It is hard to believe that we have lived and worked in the middle of a pandemic for the last 10 months. The new year undoubtedly will bring unique financing opportunities and challenges. The following tips will help commercial real estate professionals better assist clients with the new year’s commercial lending process.
Bank balance sheets remained strong through the pandemic because of increased capital regulation from the 2008 crisis and government stimulus in 2020. While there have not been heavy commercial or consumer defaults, bank regulators expect banks to need to address customer issues more directly in the coming months. This could mean less payment relief, and therefore, an uptick in non-performing loans. Of course, there very well could be an additional stimulus passed this year.
Also, there is a watchful eye on credit portfolios. Banks are now navigating a very low interest rate environment. While great for borrowers, a prolonged low interest rate will hurt bank earnings. Consequently, expect to see large publicly traded banks experience challenged earnings growth, and extensive overhead costs in brick-and-mortar buildings. Further they will continue to explore merger opportunities. Finally, keep in mind most banks are experiencing a much gloomier outlook in markets outside Florida, mainly those with a large presence in major metro markets that had mandatory shutdowns.
Looking ahead, combining all the factors mentioned above, anticipate seeing tighter credit markets than experienced in the long bullish run before COVID19, particularly in certain asset classes. The excellent news is migration into Southwest Florida has only accelerated, and the amount of cash on the sidelines is incredible. Strong operators, developers, and borrowers will still be able to get deals done, although they may need to turn to new banks to do so.
Here is a quick “financeable” snapshot of certain prominent asset classes in Southwest Florida. Keep in mind that COVID-19 news, good or bad, can quickly change the outlook.
Banks are closely monitoring retail buildings, particularly those with nonessential, teetering, or big-box tenants. Financing is still available for suitable locations and low leverage points.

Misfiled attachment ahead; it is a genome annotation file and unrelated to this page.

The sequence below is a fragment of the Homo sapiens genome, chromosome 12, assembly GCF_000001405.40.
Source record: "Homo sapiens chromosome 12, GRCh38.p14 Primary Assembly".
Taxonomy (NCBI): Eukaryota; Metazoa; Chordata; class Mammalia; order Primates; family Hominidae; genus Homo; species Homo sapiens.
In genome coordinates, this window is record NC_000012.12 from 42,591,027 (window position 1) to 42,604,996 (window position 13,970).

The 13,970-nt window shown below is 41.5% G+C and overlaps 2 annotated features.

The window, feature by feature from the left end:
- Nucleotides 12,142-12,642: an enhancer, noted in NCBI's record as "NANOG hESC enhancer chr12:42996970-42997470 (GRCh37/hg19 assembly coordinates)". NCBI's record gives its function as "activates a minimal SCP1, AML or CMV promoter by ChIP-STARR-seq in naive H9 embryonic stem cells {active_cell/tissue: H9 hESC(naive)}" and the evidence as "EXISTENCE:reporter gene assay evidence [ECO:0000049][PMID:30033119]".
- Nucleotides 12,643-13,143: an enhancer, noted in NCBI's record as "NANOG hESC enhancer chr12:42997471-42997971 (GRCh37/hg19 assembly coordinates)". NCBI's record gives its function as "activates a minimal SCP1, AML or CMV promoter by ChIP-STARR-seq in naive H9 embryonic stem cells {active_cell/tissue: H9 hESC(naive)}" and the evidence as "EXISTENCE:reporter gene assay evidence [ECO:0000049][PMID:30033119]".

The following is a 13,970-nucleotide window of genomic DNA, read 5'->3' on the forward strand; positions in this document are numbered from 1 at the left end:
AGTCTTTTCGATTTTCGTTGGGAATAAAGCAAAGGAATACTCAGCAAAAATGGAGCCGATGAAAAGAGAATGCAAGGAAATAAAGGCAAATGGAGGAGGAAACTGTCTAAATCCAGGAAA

Office buildings have held up reasonably well in Southwest Florida because of limited inventory. A shortterm rent roll (within 12 months) may provide some financing challenges at higher leverage points in inferior locations or on offices that require substantial CAPEX to re-tenant.
The industrial market remains strong, and many projects are financing on spec, with the residential construction market and big nationals driving projects. For those reasons, expect this asset class to remain strong in 2021.
Hospitality assets remain challenging to finance, not because of the post-COVID outlook, but because this is where banks have experienced the most challenges in their existing portfolios. When borrowing money, having a close relationship with the bank is as important as ever. Getting the bank involved as early as possible and communicating as much as possible could be the key to getting a deal done in this economic environment.
(Brandon Box is the president in Southwest Florida for Cogent Bank, one of Florida’s newest community banks. Previously, Box served in various leadership and commercial banking roles for a regional bank in Naples and Fort Myers. He and his team have originated more than $500 million in commercial loans since 2010.)